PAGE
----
By Holly Shaw, Nurse Advisor to Allergy UK
Learn more at www.allergyuk.org
Parents commonly present to their GP or Health Visitor with concerns over cow’s milk allergy. These concerns often come with a great deal of anxiety for the parent and should be addressed with sensitivity. Because parents often source information on allergy from varied sources there may be misconceptions that need to be addressed.
Cow’s milk protein allergy is commonly confused with lactose intolerance which is extremely rare. In Cow’s milk protein allergy it is the protein in the milk (casein and whey) that are the culprits that have the potential to cause a cow’s milk allergy. In lactose intolerance the problem is with a deficiency or absence of the lactase enzyme needed to break down lactose (sugar) in cow’s milk. Cow’s milk allergy is commonly seen when formula feeds containing cow’s milk are started, so essentially from birth, or in the exclusively breastfed infant when weaning starts and dairy is introduced into the weaning diet. In cases of very sensitive babies, the proteins can be transferred through the breast milk from dairy in the maternal diet and may cause allergic symptoms.
Food allergy can be complicated to diagnose, the NICE quality standard for food allergy (QS118) provides guidance for health professionals who may be involved in the diagnosis, assessment and management of food allergy in young children. Having clear guidance for managing patients presenting with symptoms suggestive of food allergy is important for ensuring patients have access to the correct diagnostic pathway.
Taking an allergy focused clinical history is the starting point on the pathway to a food allergy diagnosis. The allergy focused history should be tailored to the age of the individual baby or child and individual presenting symptoms. Questions that raise clinical suspicion for the increased risk of food allergy include a personal or family history of allergy and the presence of other allergic disease. Questions on diet are also very important.
Identifying the signs and symptoms suggestive of a suspected cow’s milk allergy can be challenging due to the variety of possible signs and symptoms which are commonly seen in other childhood conditions. However, the early recognition of signs and symptoms of a possible cow’s milk allergy will facilitate an accurate and timely diagnosis.
The onset of allergic symptoms can be divided into those seen within minutes of exposure to the suspected food allergen (IgE mediated). This type of allergic reaction is less common in prevalence with a higher proportion of infants presenting with delayed signs and symptoms (Non IgE mediated) which are observed several hours after exposure. Symptom timing offers important clues to whether the immune system was involved. Symptoms of IgE mediated allergy commonly affect the skin (erythema, hives and angioedema) and may also affect the respiratory system ( breathing difficulties, cough, wheeze). Delayed Non IgE mediated reactions commonly affect the gastrointestinal system with symptoms including vomiting, reflux, colic, diarrhoea, constipation, mucous containing stools and excessive amounts of wind. Infants who have symptoms suggestive of cow’s milk allergy may also be hard to settle and comfort, with back arching and appearing to be uncomfortable when laid flat.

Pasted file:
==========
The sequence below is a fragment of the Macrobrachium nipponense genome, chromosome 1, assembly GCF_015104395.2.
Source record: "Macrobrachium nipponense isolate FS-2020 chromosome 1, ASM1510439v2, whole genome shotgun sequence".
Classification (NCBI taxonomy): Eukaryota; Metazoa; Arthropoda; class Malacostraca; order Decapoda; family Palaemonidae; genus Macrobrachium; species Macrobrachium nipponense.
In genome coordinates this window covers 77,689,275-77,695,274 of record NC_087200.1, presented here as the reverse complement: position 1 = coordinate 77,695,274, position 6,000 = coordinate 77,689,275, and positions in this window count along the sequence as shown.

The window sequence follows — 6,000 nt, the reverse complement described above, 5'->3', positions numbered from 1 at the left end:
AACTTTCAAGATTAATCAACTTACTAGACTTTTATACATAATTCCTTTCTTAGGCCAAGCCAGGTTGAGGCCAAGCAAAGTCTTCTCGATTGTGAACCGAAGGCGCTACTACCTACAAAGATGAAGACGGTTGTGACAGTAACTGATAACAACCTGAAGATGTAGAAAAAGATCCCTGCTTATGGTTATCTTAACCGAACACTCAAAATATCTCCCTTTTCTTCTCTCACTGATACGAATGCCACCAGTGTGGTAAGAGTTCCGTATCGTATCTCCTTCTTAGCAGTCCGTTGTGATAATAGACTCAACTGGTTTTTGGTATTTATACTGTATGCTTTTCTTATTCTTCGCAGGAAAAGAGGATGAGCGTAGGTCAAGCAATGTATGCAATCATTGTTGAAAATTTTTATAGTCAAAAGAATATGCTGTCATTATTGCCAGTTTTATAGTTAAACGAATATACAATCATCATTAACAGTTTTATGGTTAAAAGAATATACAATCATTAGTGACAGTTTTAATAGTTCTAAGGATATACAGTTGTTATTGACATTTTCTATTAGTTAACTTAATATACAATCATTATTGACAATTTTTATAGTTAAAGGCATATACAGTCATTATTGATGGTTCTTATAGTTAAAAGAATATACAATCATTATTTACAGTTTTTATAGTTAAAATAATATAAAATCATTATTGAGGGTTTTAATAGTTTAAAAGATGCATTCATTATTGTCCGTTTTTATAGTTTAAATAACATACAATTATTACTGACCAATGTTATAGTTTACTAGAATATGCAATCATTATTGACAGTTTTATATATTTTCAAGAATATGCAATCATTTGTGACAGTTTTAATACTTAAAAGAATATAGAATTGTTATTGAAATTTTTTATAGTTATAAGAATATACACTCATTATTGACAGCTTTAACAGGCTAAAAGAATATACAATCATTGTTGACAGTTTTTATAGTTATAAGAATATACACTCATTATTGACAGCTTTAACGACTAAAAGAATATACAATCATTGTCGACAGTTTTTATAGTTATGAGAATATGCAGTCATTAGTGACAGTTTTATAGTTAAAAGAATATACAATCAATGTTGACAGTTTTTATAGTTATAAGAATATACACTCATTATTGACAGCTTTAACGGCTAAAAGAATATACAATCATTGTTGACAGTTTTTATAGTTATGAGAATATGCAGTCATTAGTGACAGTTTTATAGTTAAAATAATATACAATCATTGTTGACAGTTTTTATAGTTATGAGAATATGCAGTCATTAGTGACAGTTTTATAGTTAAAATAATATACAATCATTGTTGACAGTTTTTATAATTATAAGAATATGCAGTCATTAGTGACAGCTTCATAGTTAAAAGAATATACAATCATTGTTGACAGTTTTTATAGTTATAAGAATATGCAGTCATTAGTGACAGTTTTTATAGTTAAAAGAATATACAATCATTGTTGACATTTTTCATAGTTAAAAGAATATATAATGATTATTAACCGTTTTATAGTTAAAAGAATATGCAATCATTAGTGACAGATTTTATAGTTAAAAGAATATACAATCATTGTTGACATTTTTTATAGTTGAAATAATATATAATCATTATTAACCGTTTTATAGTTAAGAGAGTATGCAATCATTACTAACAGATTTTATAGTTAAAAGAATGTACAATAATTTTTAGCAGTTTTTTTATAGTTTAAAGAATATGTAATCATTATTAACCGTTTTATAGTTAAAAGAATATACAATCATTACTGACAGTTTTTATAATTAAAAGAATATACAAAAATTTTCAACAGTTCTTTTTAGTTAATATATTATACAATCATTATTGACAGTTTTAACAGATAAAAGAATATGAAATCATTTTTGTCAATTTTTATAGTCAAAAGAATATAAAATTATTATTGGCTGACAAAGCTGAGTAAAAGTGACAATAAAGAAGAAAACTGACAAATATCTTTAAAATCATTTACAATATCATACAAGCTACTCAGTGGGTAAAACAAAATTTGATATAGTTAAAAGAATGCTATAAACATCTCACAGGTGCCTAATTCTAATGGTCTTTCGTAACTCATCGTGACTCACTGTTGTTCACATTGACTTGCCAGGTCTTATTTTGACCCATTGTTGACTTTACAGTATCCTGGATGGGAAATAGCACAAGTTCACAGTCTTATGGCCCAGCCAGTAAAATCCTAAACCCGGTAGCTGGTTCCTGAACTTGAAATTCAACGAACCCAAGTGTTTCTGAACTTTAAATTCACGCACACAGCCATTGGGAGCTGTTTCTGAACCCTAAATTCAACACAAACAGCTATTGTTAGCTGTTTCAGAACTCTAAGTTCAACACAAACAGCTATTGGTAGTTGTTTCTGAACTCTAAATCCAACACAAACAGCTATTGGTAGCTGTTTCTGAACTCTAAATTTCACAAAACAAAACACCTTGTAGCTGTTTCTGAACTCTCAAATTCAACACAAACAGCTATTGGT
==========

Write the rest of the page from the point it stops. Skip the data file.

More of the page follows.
Diagnosis of a cow’s milk allergy
The diagnostic test chosen should be guided by the information gained from the allergy focused history. The most appropriate test will depend on whether the allergy is thought to be IgE mediated or Non IgE mediated. The tests available for immediate (IgE) mediated allergy include skin prick testing and serum specific IgE blood tests which measure the presence of IgE in the skin and blood. There are no clinical tests for the diagnosis of Non IgE mediated allergies which are diagnosed using a trial diet of elimination and re-introduction of foods to see if the symptoms improve when the suspected food is removed from the diet. NICE guidance on the diagnosis and assessment of allergy in under 19s can be found at https://www.nice.org.uk/guidance/cg116 and MAP (Milk Allergy in Primary Care) guidelines are a useful tool to help GPs in the diagnosis and management of cow’s milk allergy.
Establishing the links
Atopy is the genetic predisposition to develop one or more allergic disease (hay fever, asthma, eczema, and food allergies) and often runs in families. It has long been known that genetics is an important determining factor in who develops allergy. The progression of allergic disease from birth to late childhood has been historically described as ‘the Allergic March.
Food allergy and eczema
The link between early onset eczema which develops in the first few months of life increases the risk of developing a food allergy and should be a red flag to health professionals alerting them to the increased possibility of developing a food allergy or other atopic condition. Exposure to certain foods, for example egg or cow’s milk, may also act as a trigger or make eczema worse. Cow’s milk allergy and eczema often co-exist and having an effective skin care treatment regime is important. Using an emollient is the mainstay of eczema management and can help reduce the itch associated with eczema. Emollients need to be applied frequently for maximum benefits. When eczema is active (observed as red, itchy and inflamed) it may need treatment with a topical steroid which will help reduce inflammation.
For those infants with eczema, having a defective skin barrier is a risk factor for infection and the transfer of food proteins via the transcutaneous route with the risk of sensitisation occurring to foods that have not been eaten.
Learn more at www.allergyuk.org